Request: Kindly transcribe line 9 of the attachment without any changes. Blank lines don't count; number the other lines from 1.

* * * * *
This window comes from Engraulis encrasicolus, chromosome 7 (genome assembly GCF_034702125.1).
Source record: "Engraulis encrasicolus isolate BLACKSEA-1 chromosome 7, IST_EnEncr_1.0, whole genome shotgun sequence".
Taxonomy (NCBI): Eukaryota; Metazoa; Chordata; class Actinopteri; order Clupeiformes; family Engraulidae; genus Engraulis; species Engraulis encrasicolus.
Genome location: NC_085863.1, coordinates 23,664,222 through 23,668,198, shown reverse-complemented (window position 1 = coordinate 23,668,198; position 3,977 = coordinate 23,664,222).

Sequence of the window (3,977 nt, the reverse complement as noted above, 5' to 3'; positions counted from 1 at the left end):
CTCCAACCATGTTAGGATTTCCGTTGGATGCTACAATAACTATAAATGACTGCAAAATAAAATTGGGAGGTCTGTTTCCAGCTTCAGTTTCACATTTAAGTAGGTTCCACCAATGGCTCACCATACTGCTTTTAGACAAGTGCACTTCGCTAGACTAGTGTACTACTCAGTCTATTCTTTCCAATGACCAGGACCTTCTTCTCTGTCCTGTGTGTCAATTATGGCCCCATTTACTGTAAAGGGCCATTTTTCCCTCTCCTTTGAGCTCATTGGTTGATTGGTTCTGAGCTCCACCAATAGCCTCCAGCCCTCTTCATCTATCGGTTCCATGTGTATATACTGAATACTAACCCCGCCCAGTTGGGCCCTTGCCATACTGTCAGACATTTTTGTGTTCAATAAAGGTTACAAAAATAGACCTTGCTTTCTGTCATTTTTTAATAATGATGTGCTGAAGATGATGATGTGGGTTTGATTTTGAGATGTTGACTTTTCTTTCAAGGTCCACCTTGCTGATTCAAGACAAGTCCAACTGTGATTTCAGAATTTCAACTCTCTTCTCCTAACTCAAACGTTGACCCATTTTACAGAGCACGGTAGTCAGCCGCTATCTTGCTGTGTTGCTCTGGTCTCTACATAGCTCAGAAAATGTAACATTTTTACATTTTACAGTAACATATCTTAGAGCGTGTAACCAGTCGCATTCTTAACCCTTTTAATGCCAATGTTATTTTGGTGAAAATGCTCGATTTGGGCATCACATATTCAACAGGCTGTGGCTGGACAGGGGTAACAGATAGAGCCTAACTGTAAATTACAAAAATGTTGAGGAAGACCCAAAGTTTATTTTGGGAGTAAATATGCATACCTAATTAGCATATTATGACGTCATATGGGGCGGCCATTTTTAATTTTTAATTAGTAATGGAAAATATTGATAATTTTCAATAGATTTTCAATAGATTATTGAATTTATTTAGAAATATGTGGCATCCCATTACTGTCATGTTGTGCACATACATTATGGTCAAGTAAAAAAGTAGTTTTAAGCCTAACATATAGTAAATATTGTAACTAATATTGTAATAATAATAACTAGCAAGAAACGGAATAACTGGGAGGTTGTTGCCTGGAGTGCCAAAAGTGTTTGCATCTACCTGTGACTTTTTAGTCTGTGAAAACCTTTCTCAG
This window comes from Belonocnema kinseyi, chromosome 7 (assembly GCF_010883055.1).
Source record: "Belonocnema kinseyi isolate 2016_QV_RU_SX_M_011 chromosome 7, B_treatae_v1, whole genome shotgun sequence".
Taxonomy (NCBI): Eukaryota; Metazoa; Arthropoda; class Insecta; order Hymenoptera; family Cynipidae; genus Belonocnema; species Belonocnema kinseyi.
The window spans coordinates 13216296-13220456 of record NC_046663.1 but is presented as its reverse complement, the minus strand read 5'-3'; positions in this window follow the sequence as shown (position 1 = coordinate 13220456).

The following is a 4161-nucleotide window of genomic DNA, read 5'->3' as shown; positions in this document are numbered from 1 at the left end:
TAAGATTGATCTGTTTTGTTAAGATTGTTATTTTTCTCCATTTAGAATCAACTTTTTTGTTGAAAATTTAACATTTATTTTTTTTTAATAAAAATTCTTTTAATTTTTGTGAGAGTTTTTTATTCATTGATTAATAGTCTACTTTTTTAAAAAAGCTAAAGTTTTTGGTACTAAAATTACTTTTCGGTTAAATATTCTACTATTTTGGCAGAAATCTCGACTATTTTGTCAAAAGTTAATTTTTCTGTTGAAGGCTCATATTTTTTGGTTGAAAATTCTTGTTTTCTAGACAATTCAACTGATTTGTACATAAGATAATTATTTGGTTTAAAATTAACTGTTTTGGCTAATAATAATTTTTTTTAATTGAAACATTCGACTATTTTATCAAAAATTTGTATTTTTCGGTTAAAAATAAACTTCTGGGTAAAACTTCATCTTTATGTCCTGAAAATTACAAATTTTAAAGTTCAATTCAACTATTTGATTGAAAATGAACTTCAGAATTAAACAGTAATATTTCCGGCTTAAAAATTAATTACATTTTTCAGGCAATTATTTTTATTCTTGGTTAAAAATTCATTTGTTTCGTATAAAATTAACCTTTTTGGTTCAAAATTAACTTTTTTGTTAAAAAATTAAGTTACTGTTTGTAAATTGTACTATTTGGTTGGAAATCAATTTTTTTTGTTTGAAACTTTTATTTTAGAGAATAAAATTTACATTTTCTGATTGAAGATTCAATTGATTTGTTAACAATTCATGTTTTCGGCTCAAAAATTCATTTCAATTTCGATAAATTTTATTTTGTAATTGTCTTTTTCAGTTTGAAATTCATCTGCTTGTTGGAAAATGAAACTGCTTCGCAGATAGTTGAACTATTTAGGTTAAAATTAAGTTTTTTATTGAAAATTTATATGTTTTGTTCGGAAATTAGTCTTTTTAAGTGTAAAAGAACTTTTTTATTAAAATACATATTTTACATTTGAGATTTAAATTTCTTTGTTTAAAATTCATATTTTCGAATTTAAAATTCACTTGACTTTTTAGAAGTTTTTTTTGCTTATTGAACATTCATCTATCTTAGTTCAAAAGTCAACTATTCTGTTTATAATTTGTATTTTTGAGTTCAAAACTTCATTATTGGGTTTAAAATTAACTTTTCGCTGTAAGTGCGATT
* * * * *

Taxonomy (NCBI): Eukaryota; Metazoa; Arthropoda; class Insecta; order Hymenoptera; family Cynipidae; genus Belonocnema; species Belonocnema kinseyi.